At the day job we are part of the Riverford fruit box for work scheme, each week we are delivered a big box of fruit that is supposedly meant to last a week inevitably it never does. In each box which is delivered there is always a recipe card included in the box as well. I always tend to be late each morning for the day job, even though I only live a fifteen minute walk fro work. Nevertheless I always make sure that I'm there early or at the best on time when the box of fruit gets delivered on a Monday morning.The sole reason to get there on time is to nab the recipe card which is in the box, I've even nicked a ring binder out of the stationary cupboard at work to start putting them in.
Jane Baxter and Guy Watson's approach to their products and how to cook and use them is second to none. A philosophy of producing food themselves from start to finish - from the field to the table, following the seasons and the produce which appears with the weather changes of the year.This is the same philosophy which I grew up with, both my dad and paternal grandad were Market Gardener's growing Vegetables and Salad products on a small holding with a fruit and veg shop attached to the side of our home. Well until the invention of the big out of town superstores, which appeared in the nineties and more or less single handily wiped out all independent shops in the area which we grew up.
As a family we always ate seasonal food, well before it became the "in" and ethical thing to do. It was second nature to follow the seasons and whatever glut of amazing produce appeared.During winter we ate root veggies, brassica's, wholesome vegetable soups with pulses, endless casseroles, stews and roast joints of meat, whilst the summer months meals would consist of amazing fresh salads (which me and my sister always went to pick from the fields and greenhouses for tea), quiches and cold meats.
So to celebrate the fantastic weather which we have been having recently, the wonder of light nights once again and the influence once again of the Riverford Recipe Cards, I decided to prepare a starter salad of Asparagus, Pea and Mint Salad for guests at the last secret supper we had last week. A light salad combining the last of the seasons, British Asparagus, new season peas, combined with mint and a lemon dressing, topped with crumbled feta cheese bought from the deli counter at the local Turkish supermarket.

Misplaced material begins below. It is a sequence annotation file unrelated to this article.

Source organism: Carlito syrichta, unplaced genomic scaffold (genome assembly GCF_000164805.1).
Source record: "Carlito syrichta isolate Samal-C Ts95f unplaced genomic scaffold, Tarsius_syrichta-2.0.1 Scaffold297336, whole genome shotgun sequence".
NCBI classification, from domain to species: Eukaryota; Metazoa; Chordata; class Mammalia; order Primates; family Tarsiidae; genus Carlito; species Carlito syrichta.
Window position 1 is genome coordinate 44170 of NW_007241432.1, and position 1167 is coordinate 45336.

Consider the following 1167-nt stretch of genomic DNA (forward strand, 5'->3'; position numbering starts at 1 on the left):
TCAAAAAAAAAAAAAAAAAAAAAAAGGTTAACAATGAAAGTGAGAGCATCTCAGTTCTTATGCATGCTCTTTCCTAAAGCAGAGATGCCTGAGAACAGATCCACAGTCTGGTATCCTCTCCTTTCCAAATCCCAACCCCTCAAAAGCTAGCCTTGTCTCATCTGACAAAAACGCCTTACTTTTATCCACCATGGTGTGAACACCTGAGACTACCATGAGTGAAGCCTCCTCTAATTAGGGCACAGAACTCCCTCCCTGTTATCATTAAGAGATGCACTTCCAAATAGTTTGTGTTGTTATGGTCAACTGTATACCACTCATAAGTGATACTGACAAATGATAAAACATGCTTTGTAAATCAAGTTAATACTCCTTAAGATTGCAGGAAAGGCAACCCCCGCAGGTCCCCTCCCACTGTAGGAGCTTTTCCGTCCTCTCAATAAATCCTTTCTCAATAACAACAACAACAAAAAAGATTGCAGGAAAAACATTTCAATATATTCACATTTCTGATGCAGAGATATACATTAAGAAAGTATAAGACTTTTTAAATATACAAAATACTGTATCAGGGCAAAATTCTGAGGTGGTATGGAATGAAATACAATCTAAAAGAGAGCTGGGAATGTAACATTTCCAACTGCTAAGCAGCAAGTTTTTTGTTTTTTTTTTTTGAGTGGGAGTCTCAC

Asparagus, Pea and Mint Salad
1-2 bunches of asparagus, woody ends trimmed
4-5 handfuls of peas
1 handful of roughly chopped mint
150g of crumbled feta, could use Goats curd or Goats cheese
2 tbsp good olive oil
2 tbsp lemon juice
Maldon Salt and black pepper
1. Take off the asparagus tips with about an inch of the stem and put to one side.
2. Finely slice the rest of the Asparagus stems and then steam until just tender, then refresh in cold water and drain.
3. Cook and refresh the asparagus tips in the same way.
4. Cook the peas in a lidded pan with only a few tablespoons of water for a couple of minutes. The peas should be tender and bright green. Refresh the same as the asparagus tips and stems.
5. Mix together all the dressing ingredients and taste - it should taste lemony and well seasoned.
6. Mix peas, asparagus stalks and the mint with most of the dressing and then place in the bowl.
7. Dress the tips of asparagus separately and scatter over the salad.
8. Crumble the feta cheese over the top of the salad.
Great light salad for the summer, tastes light and fresh and some what restorative at the same time, as it helped to get rid of a lingering hangover